Posts Tagged ‘RAMdisk’

Super Simple Mac OS X RAM Disk Tool – rdmanage

 

I’ve ported my Linux RAM disk management simplification tool, rdmanage, to Mac OS X. Now you can enjoy all the benefits of zero seek times and upwards of 1GB/second sequential read speeds on an operating system that humans can use.┬áThe program still has to be launched from the command line, but I’ve kept it very, very simple – all you have to do is specify the size of the drive.

Operation:

To create your RAM disk, open a Terminal window and navigate to where you’ve saved the program. At the command prompt, type:

$ ./rdmanage [size of disk in MB]

For example, to create a 500MB drive, you would type:

$ ./rdmanage 500

When your disk has been created, it will appear on your desktop and in Finder just like a USB or FireWire drive. When you’re done, eject the disk just like you would an external device.

Download:

You can either download the program by right clicking this link and pressing ‘Save As’/’Save Target As’, or if you’re already at a command prompt, use cURL:

$ curl -O http://www.zebpedersen.co.uk/python/mac/rdmanage

Once you’ve downloaded the file, you might have to specify it as executable:

$ chmod +x rdmanage

RAM Disk vs Hard Disk

A couple of days ago I posted a small program that I created to facilitate easy creation and management of RAM disks on a Linux system. At the time, I missed a prime opportunity to do some benchmarking:

Using a RAM disk, you gain a working folder with speed way far in excess of any hard disk or even solid state drive

Just how ‘way far in excess’ is the speed of a RAM disk than a traditional hard drive? Way far indeed, and here comes the proof:

(more…)

Super Simple Linux RAM Disk Manager – rdmanage

I’m currently developing a piece of server software which needs to be able to create, modify, serve up and dispose of many temporary files many times every second. Because a great number of I/O operations will be occurring, the program requires very rapid disk access – ideally, it would run on a RAID array or a solid-state disk. Because the server I’m using doesn’t have either, I’m using RAM disks as a substitute.

RAM disks take a portion of your system RAM memory and make it available for storage by mounting it in your file system. Using a RAM disk, you gain a working folder with speed way far in excess of any hard disk or even solid state drive. The usual rules of RAM apply – this is volatile memory, so anything stored on a RAM disk will be erased when the power is cut – but it’s perfect for temporary file storage.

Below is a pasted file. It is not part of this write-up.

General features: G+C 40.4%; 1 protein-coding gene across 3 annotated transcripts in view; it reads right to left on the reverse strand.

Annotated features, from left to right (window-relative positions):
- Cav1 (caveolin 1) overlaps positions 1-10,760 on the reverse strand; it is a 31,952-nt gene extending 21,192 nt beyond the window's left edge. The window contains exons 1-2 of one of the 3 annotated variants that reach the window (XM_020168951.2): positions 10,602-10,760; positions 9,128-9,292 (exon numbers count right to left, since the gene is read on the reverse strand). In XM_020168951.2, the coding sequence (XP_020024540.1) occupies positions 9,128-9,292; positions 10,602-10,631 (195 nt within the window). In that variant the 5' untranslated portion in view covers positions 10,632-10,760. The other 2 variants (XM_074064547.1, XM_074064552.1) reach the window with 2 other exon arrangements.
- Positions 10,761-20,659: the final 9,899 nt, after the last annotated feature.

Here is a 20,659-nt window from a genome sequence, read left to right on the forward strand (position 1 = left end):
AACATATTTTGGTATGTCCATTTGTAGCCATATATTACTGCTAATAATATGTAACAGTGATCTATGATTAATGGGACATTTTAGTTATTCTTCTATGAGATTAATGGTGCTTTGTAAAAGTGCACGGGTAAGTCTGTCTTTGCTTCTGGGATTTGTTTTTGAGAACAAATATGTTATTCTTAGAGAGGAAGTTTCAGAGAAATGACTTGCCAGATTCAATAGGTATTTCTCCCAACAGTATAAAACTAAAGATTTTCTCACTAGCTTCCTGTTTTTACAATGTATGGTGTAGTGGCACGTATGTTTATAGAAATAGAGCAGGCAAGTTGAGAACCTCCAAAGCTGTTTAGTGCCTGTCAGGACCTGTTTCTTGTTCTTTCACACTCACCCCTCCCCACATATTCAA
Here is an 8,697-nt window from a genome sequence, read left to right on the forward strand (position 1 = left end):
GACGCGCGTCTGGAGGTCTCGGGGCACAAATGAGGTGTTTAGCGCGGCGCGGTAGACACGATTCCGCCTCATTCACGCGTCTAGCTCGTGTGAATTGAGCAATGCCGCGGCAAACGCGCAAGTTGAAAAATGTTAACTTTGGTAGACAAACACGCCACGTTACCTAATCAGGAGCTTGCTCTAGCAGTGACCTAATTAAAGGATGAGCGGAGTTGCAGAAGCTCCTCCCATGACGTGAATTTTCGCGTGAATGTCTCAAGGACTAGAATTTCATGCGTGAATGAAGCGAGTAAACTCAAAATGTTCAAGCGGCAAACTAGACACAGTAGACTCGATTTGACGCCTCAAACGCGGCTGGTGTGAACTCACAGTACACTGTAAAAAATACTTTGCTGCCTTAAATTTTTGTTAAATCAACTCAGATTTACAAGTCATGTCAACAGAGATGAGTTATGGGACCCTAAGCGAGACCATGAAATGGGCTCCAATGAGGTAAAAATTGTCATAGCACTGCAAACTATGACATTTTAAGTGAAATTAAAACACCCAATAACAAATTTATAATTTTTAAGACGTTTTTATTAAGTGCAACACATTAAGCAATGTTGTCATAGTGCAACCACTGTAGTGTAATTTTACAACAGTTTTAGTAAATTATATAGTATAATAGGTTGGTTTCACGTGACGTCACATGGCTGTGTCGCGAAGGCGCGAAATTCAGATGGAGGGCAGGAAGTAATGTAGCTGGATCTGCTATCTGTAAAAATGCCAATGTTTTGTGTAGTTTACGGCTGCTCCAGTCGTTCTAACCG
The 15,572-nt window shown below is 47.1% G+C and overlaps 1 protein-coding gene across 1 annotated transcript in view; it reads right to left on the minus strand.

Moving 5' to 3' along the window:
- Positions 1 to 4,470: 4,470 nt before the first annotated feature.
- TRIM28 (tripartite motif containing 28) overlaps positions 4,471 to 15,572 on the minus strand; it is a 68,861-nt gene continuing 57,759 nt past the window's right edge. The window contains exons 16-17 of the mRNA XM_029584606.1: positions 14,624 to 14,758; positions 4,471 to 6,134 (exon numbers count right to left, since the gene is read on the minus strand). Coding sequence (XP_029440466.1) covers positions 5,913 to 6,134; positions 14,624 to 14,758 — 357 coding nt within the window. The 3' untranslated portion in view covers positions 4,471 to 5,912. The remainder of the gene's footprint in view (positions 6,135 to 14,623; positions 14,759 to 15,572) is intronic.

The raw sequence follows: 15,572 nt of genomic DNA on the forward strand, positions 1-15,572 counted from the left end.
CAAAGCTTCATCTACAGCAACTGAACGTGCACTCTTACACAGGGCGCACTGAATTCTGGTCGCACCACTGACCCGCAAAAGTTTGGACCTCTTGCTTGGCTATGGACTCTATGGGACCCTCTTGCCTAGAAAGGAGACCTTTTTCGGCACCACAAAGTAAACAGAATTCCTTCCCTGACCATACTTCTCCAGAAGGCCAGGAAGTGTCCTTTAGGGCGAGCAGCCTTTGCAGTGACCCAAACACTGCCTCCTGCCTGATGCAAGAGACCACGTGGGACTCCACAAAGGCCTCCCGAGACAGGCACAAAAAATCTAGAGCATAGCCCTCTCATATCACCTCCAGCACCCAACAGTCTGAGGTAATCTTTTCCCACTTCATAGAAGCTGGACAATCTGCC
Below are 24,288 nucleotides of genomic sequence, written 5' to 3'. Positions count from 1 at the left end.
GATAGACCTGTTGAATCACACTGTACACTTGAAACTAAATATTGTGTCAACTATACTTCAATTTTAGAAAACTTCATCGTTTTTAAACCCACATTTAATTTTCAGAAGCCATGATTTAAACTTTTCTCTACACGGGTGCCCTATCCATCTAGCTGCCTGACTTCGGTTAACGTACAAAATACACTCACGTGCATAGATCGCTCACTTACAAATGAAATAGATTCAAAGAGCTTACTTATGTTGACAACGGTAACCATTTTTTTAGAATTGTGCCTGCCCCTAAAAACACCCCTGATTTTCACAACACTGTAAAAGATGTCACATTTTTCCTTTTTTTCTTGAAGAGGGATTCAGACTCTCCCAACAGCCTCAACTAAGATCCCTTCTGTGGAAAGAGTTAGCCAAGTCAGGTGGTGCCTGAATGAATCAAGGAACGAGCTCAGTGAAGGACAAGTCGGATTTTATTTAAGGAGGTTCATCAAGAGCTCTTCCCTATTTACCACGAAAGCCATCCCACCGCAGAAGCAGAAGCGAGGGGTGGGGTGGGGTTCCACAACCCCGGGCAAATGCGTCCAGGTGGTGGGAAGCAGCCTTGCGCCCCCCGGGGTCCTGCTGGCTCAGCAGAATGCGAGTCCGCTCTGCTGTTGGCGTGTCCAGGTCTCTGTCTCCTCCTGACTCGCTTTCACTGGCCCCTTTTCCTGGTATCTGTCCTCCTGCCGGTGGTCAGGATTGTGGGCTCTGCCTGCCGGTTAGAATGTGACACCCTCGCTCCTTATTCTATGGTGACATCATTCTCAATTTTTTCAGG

I’ve written a very simple program for Linux called ‘rdmanage’ to help create and manage RAM disks easily at the command line.

Operation:

There are three modes of operation for this program – create a new RAM disk, create a RAM disk from an existing folder, and remove existing RAM disk. As promised, the program is very simple to operate:

To create a RAM Disk:

$ ./rdmanage create [size in mb]

For example, to create a 100MB RAM disk:

$ ./rdmanage create 100

To create RAM Disk from an existing folder:

$ ./rdmanage from /path/to/folder

For example, to create a RAM disk from the folder ‘/home/randymarsh/sim’:

$ ./rdmanage from /home/randymarsh/sim

To remove an existing RAM Disk:

$ ./rdmanage remove

Notes:

– When using the ‘from folder’ mode, the maximum size of the folder is 512MB

– You will need root permissions to mount the RAM drive

– The ‘remove’ mode will commit the state of the RAM drive to disk in a folder called ‘ramdisk.contents’

– All operations will occur within the current working directory (i.e. the folder you’re presently in). To check which folder you’re in, type ‘pwd’ at the command prompt.

– Depending on how you download the program, you might have to set the file as executable:

$ chmod +x rdmanage

– If you want to check the status of your drive, it will be listed when you use the ‘df’ command

– For program help, type:

$ ./rdmanage help

Download

You can download the program by right-clicking here and selecting ‘Save As’/’Save Target As’, or if you would prefer to download straight to your Linux machine from the command line, use wget:

$ wget http://zebpedersen.co.uk/python/rdmanage

Hopefully this program can save you a bit of time creating and managing your RAM disks. Enjoy!